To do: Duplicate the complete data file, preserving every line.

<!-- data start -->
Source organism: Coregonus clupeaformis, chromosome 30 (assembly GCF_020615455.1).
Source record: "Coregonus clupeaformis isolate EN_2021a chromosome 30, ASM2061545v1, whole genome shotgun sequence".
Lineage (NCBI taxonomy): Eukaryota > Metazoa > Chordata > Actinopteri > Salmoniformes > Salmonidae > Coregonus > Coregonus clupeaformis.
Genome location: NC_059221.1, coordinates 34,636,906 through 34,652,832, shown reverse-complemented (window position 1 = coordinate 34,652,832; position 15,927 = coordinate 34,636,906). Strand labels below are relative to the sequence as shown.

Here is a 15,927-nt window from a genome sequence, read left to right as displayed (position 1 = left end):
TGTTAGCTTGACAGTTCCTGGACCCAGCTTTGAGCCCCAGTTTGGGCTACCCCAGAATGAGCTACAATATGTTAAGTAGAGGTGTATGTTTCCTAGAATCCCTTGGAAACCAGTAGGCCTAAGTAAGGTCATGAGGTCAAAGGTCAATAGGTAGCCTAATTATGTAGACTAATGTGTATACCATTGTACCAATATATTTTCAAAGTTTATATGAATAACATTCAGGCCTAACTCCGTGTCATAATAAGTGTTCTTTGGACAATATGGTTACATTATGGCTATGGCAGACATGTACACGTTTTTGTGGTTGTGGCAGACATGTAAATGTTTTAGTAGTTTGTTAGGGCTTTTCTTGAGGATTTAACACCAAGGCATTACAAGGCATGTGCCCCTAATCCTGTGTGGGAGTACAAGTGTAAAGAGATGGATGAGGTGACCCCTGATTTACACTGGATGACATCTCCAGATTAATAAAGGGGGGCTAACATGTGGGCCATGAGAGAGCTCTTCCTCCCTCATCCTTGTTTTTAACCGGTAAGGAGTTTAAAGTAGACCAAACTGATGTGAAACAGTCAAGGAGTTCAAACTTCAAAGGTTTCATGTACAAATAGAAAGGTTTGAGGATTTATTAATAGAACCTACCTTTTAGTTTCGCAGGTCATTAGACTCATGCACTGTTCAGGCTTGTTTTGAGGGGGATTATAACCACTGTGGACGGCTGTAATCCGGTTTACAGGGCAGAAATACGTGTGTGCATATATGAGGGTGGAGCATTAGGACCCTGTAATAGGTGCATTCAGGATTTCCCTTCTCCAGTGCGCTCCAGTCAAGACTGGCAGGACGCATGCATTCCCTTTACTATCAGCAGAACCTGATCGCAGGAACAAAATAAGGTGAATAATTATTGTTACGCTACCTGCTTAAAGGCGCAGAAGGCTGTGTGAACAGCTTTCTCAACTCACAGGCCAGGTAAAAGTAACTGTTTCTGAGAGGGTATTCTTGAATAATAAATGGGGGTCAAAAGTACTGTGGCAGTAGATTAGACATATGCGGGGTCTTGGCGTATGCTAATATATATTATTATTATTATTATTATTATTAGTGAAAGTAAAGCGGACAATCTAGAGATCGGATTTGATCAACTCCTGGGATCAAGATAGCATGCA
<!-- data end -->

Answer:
Source organism: Coregonus clupeaformis, chromosome 30 (assembly GCF_020615455.1).
Source record: "Coregonus clupeaformis isolate EN_2021a chromosome 30, ASM2061545v1, whole genome shotgun sequence".
Lineage (NCBI taxonomy): Eukaryota > Metazoa > Chordata > Actinopteri > Salmoniformes > Salmonidae > Coregonus > Coregonus clupeaformis.
Genome location: NC_059221.1, coordinates 34,636,906 through 34,652,832, shown reverse-complemented (window position 1 = coordinate 34,652,832; position 15,927 = coordinate 34,636,906). Strand labels below are relative to the sequence as shown.

Here is a 15,927-nt window from a genome sequence, read left to right as displayed (position 1 = left end):
TGTTAGCTTGACAGTTCCTGGACCCAGCTTTGAGCCCCAGTTTGGGCTACCCCAGAATGAGCTACAATATGTTAAGTAGAGGTGTATGTTTCCTAGAATCCCTTGGAAACCAGTAGGCCTAAGTAAGGTCATGAGGTCAAAGGTCAATAGGTAGCCTAATTATGTAGACTAATGTGTATACCATTGTACCAATATATTTTCAAAGTTTATATGAATAACATTCAGGCCTAACTCCGTGTCATAATAAGTGTTCTTTGGACAATATGGTTACATTATGGCTATGGCAGACATGTACACGTTTTTGTGGTTGTGGCAGACATGTAAATGTTTTAGTAGTTTGTTAGGGCTTTTCTTGAGGATTTAACACCAAGGCATTACAAGGCATGTGCCCCTAATCCTGTGTGGGAGTACAAGTGTAAAGAGATGGATGAGGTGACCCCTGATTTACACTGGATGACATCTCCAGATTAATAAAGGGGGGCTAACATGTGGGCCATGAGAGAGCTCTTCCTCCCTCATCCTTGTTTTTAACCGGTAAGGAGTTTAAAGTAGACCAAACTGATGTGAAACAGTCAAGGAGTTCAAACTTCAAAGGTTTCATGTACAAATAGAAAGGTTTGAGGATTTATTAATAGAACCTACCTTTTAGTTTCGCAGGTCATTAGACTCATGCACTGTTCAGGCTTGTTTTGAGGGGGATTATAACCACTGTGGACGGCTGTAATCCGGTTTACAGGGCAGAAATACGTGTGTGCATATATGAGGGTGGAGCATTAGGACCCTGTAATAGGTGCATTCAGGATTTCCCTTCTCCAGTGCGCTCCAGTCAAGACTGGCAGGACGCATGCATTCCCTTTACTATCAGCAGAACCTGATCGCAGGAACAAAATAAGGTGAATAATTATTGTTACGCTACCTGCTTAAAGGCGCAGAAGGCTGTGTGAACAGCTTTCTCAACTCACAGGCCAGGTAAAAGTAACTGTTTCTGAGAGGGTATTCTTGAATAATAAATGGGGGTCAAAAGTACTGTGGCAGTAGATTAGACATATGCGGGGTCTTGGCGTATGCTAATATATATTATTATTATTATTATTATTATTAGTGAAAGTAAAGCGGACAATCTAGAGATCGGATTTGATCAACTCCTGGGATCAAGATAGCATGCA